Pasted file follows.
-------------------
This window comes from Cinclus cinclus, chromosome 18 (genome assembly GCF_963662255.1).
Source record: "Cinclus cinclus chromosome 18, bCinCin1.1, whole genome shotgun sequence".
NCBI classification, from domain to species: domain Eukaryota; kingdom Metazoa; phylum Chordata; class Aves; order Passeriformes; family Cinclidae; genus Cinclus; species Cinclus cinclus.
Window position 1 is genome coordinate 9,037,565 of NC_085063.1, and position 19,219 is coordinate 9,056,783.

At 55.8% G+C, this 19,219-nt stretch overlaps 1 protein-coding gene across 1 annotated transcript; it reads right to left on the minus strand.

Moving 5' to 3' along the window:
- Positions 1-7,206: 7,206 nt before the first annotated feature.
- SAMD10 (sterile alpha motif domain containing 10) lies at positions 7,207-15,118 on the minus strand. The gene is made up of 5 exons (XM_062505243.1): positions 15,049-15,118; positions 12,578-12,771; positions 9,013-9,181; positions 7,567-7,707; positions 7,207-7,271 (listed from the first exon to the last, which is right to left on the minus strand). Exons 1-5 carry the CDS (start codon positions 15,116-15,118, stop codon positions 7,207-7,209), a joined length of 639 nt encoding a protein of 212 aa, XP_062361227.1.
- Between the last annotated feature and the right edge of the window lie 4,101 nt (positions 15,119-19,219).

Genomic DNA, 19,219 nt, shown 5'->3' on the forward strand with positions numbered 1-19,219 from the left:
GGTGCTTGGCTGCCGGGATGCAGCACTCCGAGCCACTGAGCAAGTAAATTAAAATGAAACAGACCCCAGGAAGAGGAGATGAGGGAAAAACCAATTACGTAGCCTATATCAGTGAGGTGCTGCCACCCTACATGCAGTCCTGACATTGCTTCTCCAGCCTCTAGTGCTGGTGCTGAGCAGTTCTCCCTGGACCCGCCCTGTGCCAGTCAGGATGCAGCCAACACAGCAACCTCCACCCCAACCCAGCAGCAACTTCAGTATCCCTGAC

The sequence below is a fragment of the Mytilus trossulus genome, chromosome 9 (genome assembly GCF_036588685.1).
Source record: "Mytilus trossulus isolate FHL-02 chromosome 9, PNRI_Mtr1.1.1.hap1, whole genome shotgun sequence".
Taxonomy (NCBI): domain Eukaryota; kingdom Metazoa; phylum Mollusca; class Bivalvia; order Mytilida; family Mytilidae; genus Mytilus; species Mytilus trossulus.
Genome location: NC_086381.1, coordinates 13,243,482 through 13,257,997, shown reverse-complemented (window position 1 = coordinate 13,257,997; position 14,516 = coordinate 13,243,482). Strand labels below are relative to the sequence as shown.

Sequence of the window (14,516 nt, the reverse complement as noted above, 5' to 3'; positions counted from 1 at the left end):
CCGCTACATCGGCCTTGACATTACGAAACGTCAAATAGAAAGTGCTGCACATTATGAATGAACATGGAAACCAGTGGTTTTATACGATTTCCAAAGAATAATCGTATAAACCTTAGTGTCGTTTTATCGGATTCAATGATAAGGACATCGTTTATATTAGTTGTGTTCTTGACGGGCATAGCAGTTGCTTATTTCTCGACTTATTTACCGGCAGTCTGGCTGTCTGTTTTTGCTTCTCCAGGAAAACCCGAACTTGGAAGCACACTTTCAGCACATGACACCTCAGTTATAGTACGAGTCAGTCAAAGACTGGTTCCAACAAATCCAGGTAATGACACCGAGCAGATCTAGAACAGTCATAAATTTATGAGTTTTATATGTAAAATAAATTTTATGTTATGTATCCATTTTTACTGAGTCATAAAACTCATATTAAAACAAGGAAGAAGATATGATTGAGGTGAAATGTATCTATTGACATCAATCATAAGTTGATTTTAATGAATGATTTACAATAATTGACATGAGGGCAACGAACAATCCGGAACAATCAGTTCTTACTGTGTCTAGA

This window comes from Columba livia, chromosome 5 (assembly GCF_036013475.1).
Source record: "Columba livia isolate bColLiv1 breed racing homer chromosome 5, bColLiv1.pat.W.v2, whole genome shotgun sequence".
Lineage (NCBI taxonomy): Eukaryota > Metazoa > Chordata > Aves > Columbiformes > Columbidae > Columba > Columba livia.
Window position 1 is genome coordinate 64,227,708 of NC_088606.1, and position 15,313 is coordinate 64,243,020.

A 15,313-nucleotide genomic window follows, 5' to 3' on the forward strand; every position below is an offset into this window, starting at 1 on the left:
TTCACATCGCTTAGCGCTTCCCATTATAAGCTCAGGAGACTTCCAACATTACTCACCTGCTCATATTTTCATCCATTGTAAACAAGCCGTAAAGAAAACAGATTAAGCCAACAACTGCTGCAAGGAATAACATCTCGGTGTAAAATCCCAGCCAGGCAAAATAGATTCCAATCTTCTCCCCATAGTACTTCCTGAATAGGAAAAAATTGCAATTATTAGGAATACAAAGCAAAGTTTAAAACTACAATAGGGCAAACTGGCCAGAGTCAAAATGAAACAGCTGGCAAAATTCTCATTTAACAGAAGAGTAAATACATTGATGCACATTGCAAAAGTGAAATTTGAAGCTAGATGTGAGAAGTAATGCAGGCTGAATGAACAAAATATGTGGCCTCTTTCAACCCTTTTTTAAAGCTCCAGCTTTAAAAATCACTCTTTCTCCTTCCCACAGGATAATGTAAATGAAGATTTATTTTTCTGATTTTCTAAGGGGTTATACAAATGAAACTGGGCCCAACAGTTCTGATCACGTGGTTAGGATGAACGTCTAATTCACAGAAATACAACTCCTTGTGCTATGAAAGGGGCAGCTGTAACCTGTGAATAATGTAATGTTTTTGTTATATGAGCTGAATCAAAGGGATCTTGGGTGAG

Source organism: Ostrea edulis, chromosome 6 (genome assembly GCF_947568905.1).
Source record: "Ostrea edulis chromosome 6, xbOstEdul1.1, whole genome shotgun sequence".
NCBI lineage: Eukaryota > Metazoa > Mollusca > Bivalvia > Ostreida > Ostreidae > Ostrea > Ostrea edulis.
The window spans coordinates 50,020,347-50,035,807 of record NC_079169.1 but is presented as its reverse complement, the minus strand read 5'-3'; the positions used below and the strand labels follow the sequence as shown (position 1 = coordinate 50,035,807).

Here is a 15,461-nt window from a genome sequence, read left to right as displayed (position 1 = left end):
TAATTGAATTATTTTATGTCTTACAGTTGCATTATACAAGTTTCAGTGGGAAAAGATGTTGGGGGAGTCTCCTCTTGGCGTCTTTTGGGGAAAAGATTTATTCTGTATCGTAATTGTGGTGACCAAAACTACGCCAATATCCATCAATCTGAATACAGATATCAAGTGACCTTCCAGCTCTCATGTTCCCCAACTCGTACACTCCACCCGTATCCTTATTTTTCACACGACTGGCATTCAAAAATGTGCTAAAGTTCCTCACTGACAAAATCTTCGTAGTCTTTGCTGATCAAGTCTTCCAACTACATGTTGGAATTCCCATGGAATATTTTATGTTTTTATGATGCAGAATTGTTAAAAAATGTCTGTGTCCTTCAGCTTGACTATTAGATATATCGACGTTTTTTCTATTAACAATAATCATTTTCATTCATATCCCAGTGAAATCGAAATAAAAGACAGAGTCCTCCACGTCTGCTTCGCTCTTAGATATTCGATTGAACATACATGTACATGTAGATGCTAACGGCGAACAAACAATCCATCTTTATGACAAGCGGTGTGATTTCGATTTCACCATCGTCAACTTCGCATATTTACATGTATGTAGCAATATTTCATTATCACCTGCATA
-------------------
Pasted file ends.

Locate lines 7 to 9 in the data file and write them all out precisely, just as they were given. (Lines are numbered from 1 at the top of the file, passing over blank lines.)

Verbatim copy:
- Positions 1-7,206: 7,206 nt before the first annotated feature.
- SAMD10 (sterile alpha motif domain containing 10) lies at positions 7,207-15,118 on the minus strand. The gene is made up of 5 exons (XM_062505243.1): positions 15,049-15,118; positions 12,578-12,771; positions 9,013-9,181; positions 7,567-7,707; positions 7,207-7,271 (listed from the first exon to the last, which is right to left on the minus strand). Exons 1-5 carry the CDS (start codon positions 15,116-15,118, stop codon positions 7,207-7,209), a joined length of 639 nt encoding a protein of 212 aa, XP_062361227.1.
- Between the last annotated feature and the right edge of the window lie 4,101 nt (positions 15,119-19,219).